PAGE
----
January 31, 2012

pipes|drums’ 2011 New Year’s Honours

Piper of the Year


Roddy MacLeod, Glasgow let’s see . . . winner of the Glenfiddich Solo Championship, head of the National Piping Centre, Director of Piping Live! . . . Roddy MacLeod continued his leadership across so many levels of piping in terms of playing and contributing to the art that he was the popular choice as our 2011 Piper of the Year. Now well in to his fourth decade competing at the very highest level, MacLeod shows no sign of slowing down.

Panelists’ comments:

  • “Another Glenfiddich pips the rest, along with Piping Live! . . . and the National Piping Centre.”
  • “This is a hard choice, but I think Roddy’s ability to win solo events at the very top level, while still spearheading so much great organizational work at the NPC and the Piping Festival make him hard to beat in any year.”
  • “You have to admire his longevity.”
  • “He has it all!”

Also nominated (in alphabetical order):

Chris Armstrong, Airth, Scotland – the ScottishPower pipe-major of course showed great leadership skills in guiding the band to competitive success, but he also took the group to a triumphant Pre-World’s Concert and, for good measure, gained several of the biggest awards there are on the solo piping circuit. Player, teacher, composer, leader: Chris Armstrong had it going on in 2011.

Stuart Liddell, Inveraray, Scotland – the 2010 recipient of the both Piper of the Year and Solo Competition Piper of the Year awards, Stuart Liddell was a case study of consistency and focus in 2011, taking his Inveraray & District band to new heights, while continuing his masterful success in the solo category. Another great year from Liddell.

Richard Parkes, Belfast – as Pipe-Major of Field Marshal Montgomery, Richard Parkes celebrated his thirtieth year at the helm of the band in unforgettable style. He has secured himself, without doubt, as one of history’s five greatest pipe-majors, and he shows no sign of stopping. Next on his list of achievements: the record for most major championships won in a lifetime.

Bob Worrall, Burlington, Ontario – perhaps initially surprising to see a non-competitor nominated as Piper of the Year, but let’s take a look at a few of Worrall’s contributions to the art in 2011: host of concerts, broadcasts and recitals; organizer of the George Sherriff Memorial, one of the world’s major amateur solo competitions; instructor to bands and individuals all over the world; member of the committees for the Competing Pipers Association and the Pipers & Pipe Band Society of Ontario; an in-demand adjudicator . . . the list goes on.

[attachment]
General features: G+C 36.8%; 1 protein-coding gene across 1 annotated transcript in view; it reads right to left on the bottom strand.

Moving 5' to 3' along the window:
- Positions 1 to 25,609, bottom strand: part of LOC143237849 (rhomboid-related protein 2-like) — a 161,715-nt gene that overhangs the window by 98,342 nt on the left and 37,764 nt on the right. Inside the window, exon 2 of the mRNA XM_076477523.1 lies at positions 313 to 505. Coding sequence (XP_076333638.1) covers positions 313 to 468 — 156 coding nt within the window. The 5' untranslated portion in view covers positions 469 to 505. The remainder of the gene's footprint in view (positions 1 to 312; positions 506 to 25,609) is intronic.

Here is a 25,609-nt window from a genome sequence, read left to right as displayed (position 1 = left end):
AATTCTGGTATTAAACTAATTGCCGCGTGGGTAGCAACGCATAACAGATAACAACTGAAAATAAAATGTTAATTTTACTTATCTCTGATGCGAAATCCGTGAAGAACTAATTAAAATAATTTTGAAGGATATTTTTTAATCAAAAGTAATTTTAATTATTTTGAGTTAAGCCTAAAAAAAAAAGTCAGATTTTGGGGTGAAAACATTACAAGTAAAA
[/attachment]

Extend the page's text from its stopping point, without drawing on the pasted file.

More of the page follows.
1. I’ll try that comment again, can’t you have a pipesdrums book of the year award (any book pipe/drum or pipe band related) and also a separate product award?

  2. While I can see this is rather novel and might interest some, I think it actually serves to do little else but highlight just how small the top of the pyramid is (and that our focus is always up there). With the very rare exception, it’s the ‘same olds’ year after year. Band of the year: FMM. How many ‘experts’ are required to deliberate and agree on that…? It would be better if the ‘panel’ had carte blanche to dissect the year that was and make some statements about what was good, bad or otherwise, and not restricted to the elite level. Some commentary about the grades around the globe – comparisons etc. Readers might benefit a bit more if the expert panel was engaged to express its views on the broader scene, not simply be polled or asked to recite results that we all know already.

  3. Thanks, @uilleannonlooker. If you look back at the awards over the years (see links at article end), you’ll see that some years there are enough books to warrant that. 2011 saw relatively few collections being released. @Lawrie – thanks for your, as usual, frank feedback. Similarly, you’ll see in past years it’s not so straightforward. I agree that a lively debate with a panel of experts on the good and the bad of the year would be fun and enlightening, but the awards are structured as such to make them relatively straightforward. Panelists did in fact mention people, bands, events and products that they thought merited nomination, and, interestingly, every band nominated had at least one vote, so the winner was not unanimous.



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